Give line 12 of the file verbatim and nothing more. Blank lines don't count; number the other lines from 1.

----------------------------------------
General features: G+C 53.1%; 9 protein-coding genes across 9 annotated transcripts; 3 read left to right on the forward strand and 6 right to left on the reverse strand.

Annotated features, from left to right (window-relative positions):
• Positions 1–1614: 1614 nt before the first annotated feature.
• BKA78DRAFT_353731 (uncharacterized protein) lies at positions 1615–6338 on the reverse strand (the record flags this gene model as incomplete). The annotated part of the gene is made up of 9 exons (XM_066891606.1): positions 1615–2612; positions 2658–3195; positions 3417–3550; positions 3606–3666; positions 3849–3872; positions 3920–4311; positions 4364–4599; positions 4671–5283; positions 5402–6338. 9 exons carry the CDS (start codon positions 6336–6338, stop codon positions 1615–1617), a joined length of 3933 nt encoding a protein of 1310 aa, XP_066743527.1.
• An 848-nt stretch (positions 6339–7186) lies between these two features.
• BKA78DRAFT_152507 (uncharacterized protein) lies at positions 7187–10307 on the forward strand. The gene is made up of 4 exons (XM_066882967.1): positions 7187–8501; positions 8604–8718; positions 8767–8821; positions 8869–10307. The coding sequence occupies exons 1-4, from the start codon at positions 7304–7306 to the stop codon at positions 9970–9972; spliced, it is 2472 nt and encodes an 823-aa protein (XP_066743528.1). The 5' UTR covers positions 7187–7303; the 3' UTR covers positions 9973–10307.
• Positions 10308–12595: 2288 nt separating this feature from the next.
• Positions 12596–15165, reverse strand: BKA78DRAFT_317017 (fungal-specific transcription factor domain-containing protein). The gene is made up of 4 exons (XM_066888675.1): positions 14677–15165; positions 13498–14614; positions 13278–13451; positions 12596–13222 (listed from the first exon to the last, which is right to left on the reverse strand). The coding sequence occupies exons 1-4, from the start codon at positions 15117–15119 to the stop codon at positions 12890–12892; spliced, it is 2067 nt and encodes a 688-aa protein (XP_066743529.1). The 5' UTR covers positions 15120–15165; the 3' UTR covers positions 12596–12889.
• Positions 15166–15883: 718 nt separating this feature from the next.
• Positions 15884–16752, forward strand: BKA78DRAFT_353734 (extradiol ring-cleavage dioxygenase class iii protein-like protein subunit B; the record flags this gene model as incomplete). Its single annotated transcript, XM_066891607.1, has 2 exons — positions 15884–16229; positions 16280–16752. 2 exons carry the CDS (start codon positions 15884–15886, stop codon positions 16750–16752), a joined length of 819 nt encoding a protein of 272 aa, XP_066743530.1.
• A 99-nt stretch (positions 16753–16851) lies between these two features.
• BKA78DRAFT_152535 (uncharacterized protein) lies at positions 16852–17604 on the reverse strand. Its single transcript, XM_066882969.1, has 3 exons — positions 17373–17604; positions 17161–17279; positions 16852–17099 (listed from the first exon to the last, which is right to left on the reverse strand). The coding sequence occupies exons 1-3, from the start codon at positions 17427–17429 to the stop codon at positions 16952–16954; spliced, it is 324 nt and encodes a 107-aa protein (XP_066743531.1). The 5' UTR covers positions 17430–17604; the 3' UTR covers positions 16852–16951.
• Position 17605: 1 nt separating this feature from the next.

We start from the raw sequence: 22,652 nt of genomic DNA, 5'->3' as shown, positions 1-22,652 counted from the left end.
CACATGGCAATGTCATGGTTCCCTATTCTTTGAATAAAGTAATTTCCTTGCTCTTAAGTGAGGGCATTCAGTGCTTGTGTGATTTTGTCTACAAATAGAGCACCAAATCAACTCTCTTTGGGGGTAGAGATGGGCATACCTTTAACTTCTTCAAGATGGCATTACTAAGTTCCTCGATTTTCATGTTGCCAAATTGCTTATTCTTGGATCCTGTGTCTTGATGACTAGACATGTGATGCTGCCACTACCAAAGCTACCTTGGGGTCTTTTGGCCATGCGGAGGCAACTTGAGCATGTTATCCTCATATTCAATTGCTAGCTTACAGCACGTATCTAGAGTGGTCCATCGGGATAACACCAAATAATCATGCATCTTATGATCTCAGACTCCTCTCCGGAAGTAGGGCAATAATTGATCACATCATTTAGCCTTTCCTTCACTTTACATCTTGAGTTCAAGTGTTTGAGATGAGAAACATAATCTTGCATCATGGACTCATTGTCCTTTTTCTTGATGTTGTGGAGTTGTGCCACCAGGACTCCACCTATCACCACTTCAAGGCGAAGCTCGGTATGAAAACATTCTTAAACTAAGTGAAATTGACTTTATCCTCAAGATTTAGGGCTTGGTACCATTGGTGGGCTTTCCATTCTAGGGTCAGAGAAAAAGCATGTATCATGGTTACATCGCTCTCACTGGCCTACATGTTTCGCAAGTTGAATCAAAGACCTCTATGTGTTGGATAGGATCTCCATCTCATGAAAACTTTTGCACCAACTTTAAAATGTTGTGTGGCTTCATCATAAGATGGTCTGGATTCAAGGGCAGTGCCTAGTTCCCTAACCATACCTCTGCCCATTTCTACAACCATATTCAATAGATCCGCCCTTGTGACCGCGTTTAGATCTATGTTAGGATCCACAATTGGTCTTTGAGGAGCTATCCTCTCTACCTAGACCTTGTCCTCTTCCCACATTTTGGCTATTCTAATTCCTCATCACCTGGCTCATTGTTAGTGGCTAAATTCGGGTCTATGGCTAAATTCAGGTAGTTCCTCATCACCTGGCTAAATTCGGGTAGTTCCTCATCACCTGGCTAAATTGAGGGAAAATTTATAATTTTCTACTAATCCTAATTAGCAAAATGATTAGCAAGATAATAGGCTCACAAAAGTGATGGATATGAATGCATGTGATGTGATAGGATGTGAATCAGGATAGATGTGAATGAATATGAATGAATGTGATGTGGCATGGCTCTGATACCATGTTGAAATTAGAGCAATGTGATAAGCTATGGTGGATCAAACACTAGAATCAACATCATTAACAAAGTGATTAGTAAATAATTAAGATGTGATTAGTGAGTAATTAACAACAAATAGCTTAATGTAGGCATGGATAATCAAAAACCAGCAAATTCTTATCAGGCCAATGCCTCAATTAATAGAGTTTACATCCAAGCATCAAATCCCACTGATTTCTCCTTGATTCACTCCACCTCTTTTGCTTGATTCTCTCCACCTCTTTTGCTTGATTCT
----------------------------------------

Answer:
• BKA78DRAFT_152535 (uncharacterized protein) lies at positions 16852–17604 on the reverse strand. Its single transcript, XM_066882969.1, has 3 exons — positions 17373–17604; positions 17161–17279; positions 16852–17099 (listed from the first exon to the last, which is right to left on the reverse strand). The coding sequence occupies exons 1-3, from the start codon at positions 17427–17429 to the stop codon at positions 16952–16954; spliced, it is 324 nt and encodes a 107-aa protein (XP_066743531.1). The 5' UTR covers positions 17430–17604; the 3' UTR covers positions 16852–16951.